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The Far End of the Bench | Jason James Barry

1989. Timing then was everything. And I found then, time was running out. Waiting until the end of next spring to get a varsity letter — in track no less — wasn’t going to cut it. I found myself calculating when I could get custody of an actual letter — sewn on my jacket — in time to be seen actually wearing it. It would have to be fall or early spring or of course in winter. But by the time track season would end and award ceremonies came around in the warmth of late spring — and followed closely by graduation — a thick wool letterman jacket would be useless to me.

It was with this scheming and contemplation that I realized I was a fraud, or willing to be. To be what they wanted, or what I thought I needed to be. For me though, there was no reversal of fortune that came with hard work and more drills and more time in the weight room. I just wasn’t good, really at anything, never mind at one of the marquee sports at my school — basketball.

I had sat bench then been cut then sat bench again in a spiraling masochism of team lineage that got me as far as JV — the participation trophy of teams. After freshman year, I saw a handful of the popular kids, who, rather than gut it out, wisely and casually left sports, as if captaining and starting all the awesome teams no longer pleased them and had just been a passing fancy.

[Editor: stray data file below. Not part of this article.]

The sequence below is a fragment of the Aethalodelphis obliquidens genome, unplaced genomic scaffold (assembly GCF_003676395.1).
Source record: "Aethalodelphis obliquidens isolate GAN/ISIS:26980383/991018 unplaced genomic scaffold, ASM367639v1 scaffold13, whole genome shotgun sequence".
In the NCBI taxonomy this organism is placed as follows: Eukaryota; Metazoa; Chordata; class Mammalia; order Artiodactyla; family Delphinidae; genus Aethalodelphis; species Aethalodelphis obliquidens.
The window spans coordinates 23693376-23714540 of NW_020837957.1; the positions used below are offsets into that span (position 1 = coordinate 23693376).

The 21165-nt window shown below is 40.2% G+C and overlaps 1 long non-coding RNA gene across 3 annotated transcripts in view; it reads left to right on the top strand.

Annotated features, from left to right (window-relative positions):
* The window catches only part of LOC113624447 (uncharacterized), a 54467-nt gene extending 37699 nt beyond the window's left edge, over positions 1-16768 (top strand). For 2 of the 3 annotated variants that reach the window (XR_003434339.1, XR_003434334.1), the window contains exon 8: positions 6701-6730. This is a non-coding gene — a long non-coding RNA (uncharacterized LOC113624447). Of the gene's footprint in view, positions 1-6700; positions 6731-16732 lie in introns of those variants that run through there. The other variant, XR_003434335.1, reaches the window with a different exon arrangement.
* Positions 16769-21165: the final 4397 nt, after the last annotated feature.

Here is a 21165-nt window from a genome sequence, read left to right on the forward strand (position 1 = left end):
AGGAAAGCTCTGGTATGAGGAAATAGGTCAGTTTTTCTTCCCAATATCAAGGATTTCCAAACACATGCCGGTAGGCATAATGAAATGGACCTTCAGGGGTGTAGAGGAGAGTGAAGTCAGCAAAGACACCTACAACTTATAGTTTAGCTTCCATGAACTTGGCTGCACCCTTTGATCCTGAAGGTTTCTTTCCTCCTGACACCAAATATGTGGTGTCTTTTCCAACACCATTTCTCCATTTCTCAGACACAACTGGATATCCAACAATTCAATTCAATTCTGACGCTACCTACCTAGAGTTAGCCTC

I stayed on, seeing the dominos fall, one brand-name after the next, them moving on to other things, maybe they just couldn’t hack it. But I was keeping on, still in and calculating my odds at better and better, in spite of me overlooking my actual, ever shrinking gains in ability and standing.

And at some point I had my reckoning, my realization that I hadn’t started or even played meaningfully in even one game, that I somehow had become part of the stockade of defenders the oversized and gifted freshman were cutting their teeth on. I was the Ensign Johnson beamed down with Kirk or Spock and predictably shot dead in every episode. And with a creeping, persistent numbness, I realized I was a scrub, past-due on potential and left filling the far end of the bench.

In one of my last, unmemorable games, the fakery had worn, the coach no longer veiled his pretenses, and neither did I — with me sitting back and chatting through all of the plays and with no allusions about pulling off my warmups. At the near end, and with the game’s fate assured (another loss — again!), the coach mouthed his offer to sub me in for the last minute. I shook my head and waved him off, polite as I was, and leaned back knowing I never wanted to play for his fucking team again.

Next fall, with just senior year left, I would find myself slogging through on the AV club in making my way, under the guise of learning techniques in scene framing and storyboarding. But I was really there for the side deal, to tape a season of home games for varsity basketball — for the team I would get cut from by the coach I swore the season before to never play for again — in exchange for a varsity letter. And I did it all for the ladies, the girls who would finally take notice once I amassed some sort of status in this bacterial petri-dish we all seemed to exist in.